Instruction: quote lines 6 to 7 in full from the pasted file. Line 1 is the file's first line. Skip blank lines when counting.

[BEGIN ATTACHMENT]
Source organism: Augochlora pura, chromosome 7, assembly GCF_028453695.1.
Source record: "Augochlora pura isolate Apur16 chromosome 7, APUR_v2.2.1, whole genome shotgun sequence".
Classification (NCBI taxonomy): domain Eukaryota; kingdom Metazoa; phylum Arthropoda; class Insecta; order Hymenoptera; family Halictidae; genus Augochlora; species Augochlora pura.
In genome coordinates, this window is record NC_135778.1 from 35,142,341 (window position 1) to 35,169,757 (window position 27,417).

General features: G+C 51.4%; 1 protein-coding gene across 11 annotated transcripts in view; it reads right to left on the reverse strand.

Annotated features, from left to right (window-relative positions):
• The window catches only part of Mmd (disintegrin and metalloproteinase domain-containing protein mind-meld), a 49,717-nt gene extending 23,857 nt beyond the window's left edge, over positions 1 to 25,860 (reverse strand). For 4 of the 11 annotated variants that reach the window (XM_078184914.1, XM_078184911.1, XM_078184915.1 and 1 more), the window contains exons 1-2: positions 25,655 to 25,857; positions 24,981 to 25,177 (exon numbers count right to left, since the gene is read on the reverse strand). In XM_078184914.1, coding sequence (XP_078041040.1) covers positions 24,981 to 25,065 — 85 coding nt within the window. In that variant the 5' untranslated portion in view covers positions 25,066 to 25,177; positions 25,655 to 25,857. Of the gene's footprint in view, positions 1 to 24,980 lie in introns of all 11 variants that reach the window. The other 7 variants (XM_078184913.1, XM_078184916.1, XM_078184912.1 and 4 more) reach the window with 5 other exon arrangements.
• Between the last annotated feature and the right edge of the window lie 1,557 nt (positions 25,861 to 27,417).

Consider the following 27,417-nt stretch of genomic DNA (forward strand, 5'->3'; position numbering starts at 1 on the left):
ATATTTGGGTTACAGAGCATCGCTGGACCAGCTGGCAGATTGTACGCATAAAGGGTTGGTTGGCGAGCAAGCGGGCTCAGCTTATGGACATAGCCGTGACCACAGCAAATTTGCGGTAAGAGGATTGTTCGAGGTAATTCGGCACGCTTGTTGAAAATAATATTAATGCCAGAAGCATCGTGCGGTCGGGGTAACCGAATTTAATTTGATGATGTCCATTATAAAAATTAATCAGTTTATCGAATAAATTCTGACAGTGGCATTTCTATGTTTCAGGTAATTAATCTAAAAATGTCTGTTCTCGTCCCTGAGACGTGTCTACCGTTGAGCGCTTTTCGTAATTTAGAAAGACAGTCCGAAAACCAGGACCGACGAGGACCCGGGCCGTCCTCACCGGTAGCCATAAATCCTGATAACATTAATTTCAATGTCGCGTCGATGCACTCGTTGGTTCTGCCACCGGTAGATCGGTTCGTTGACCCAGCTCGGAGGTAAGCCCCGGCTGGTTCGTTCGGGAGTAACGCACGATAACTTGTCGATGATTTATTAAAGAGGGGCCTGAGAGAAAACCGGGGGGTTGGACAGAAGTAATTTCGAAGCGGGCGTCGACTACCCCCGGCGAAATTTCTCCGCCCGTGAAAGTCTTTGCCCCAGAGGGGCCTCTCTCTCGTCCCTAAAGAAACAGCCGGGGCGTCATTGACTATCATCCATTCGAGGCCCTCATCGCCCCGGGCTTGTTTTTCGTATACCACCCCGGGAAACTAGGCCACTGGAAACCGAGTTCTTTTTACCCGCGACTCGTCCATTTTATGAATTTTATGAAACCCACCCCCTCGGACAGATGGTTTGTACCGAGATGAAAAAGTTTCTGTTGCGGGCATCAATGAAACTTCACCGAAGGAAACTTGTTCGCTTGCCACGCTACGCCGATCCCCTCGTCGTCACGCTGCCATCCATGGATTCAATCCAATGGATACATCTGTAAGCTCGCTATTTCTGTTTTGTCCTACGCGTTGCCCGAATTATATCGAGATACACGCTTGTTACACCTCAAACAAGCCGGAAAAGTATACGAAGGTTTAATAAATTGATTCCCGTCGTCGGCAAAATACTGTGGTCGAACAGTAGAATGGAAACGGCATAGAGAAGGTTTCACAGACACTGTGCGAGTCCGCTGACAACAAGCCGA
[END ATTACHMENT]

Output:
Annotated features, from left to right (window-relative positions):
• The window catches only part of Mmd (disintegrin and metalloproteinase domain-containing protein mind-meld), a 49,717-nt gene extending 23,857 nt beyond the window's left edge, over positions 1 to 25,860 (reverse strand). For 4 of the 11 annotated variants that reach the window (XM_078184914.1, XM_078184911.1, XM_078184915.1 and 1 more), the window contains exons 1-2: positions 25,655 to 25,857; positions 24,981 to 25,177 (exon numbers count right to left, since the gene is read on the reverse strand). In XM_078184914.1, coding sequence (XP_078041040.1) covers positions 24,981 to 25,065 — 85 coding nt within the window. In that variant the 5' untranslated portion in view covers positions 25,066 to 25,177; positions 25,655 to 25,857. Of the gene's footprint in view, positions 1 to 24,980 lie in introns of all 11 variants that reach the window. The other 7 variants (XM_078184913.1, XM_078184916.1, XM_078184912.1 and 4 more) reach the window with 5 other exon arrangements.